Pro Perspectives 8/2/19

August 2, 2019

We've discussed for some time, the idea that Trump has used his position of strength in trade negotiations with China to wield influence over the Fed.

He's badgered the Fed for a rate cut for more than a year.  By driving a harder line on negotiations with China, he ultimately soured business confidence to the point that the Fed was forced into a “defensive” cut.   

With that in mind, yesterday I thought we should expect Trump, with a rate cut now under his belt, to get a deal done with China.

As we know, trade talks were restarted this week, starting a timeline that would get the ball rolling on a deal coming out of the expected rate cut. But China seems to be extending the timeline, pushing off further meetings until September.

With that, today, instead of an announcement that a trade deal is getting close, Trump came with even more aggressive posturing – a threat to ramp UP tariffs beginning September 1. 

The market took this as a message that a deal was nowhere near a consummation.  I think we have Trump turning UP the heat to get a deal done — sooner, rather than later. The September 1 deadline would target getting China back to the table sooner, and a trade deal this month!

Trump has had the upper hand in these negotiations (working with the backdrop of strong economy, relative to a weakening Chinese economy).  But as we get closer to the 2020 elections, China finds itself with building leverage.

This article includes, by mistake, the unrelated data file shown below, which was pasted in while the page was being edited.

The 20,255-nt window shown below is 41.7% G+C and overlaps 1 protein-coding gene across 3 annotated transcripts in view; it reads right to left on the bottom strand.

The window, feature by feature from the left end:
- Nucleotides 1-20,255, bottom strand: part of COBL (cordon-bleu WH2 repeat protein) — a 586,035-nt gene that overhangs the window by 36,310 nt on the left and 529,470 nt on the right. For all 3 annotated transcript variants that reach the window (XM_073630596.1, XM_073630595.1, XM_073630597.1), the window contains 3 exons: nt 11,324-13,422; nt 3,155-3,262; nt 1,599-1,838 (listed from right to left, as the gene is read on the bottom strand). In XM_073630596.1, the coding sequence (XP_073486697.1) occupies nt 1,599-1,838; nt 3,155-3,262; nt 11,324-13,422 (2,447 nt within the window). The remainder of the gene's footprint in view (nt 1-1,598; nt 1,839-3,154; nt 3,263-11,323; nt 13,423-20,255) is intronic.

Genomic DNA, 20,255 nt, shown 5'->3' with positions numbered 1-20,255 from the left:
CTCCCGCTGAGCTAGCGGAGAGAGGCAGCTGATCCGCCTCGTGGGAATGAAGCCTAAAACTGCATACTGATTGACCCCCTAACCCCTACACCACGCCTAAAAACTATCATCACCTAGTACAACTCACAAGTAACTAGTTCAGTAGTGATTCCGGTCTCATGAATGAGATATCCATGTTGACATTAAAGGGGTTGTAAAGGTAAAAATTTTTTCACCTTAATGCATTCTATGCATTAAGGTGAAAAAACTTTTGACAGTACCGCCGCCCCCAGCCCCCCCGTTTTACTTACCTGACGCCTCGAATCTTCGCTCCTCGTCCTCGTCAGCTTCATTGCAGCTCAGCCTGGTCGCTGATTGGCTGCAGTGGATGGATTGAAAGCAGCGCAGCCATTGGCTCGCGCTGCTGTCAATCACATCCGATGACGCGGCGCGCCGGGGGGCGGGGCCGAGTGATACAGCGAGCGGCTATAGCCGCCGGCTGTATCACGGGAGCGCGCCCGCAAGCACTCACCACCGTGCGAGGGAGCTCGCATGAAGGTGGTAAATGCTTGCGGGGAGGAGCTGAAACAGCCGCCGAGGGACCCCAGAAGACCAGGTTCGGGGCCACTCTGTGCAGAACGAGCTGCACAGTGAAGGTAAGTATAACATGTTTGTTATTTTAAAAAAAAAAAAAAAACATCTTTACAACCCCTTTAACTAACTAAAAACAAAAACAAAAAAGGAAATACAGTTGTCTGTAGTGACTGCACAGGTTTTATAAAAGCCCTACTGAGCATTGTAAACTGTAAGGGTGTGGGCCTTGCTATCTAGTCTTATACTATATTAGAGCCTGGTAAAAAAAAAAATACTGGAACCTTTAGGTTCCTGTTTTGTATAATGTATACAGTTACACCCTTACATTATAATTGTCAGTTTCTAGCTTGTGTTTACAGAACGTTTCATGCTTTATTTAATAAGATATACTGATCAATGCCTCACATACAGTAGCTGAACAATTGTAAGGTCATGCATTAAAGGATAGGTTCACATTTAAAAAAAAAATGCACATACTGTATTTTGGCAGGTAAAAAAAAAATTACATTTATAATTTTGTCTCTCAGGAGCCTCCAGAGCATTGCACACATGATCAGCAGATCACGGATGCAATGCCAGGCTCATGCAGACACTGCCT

My view:  The worst case-scenario for Trump is China turning its back altogether on a deal.  That would likely spiral global financial markets, global confidence, and the global economy.  And that would be a deadly recipe for the prospects of a second term for Trump. 

Regardless of your political views, that's a scenario no one should want. 

The erosion in global confidence would overwhelm (global) fiscal stimulus and monetary stimulus, leaving both with no ammunition into what would likely be a global depression (as we were flirting with in mid-2016), not recession. 

Alternatively, if Trump does a deal (any deal), into a solid economy, with global central banks in an easing direction, global markets and economies will boom.  That gets Trump re-elected.  If he wants to press China on more demands, he can do it in the second term.   


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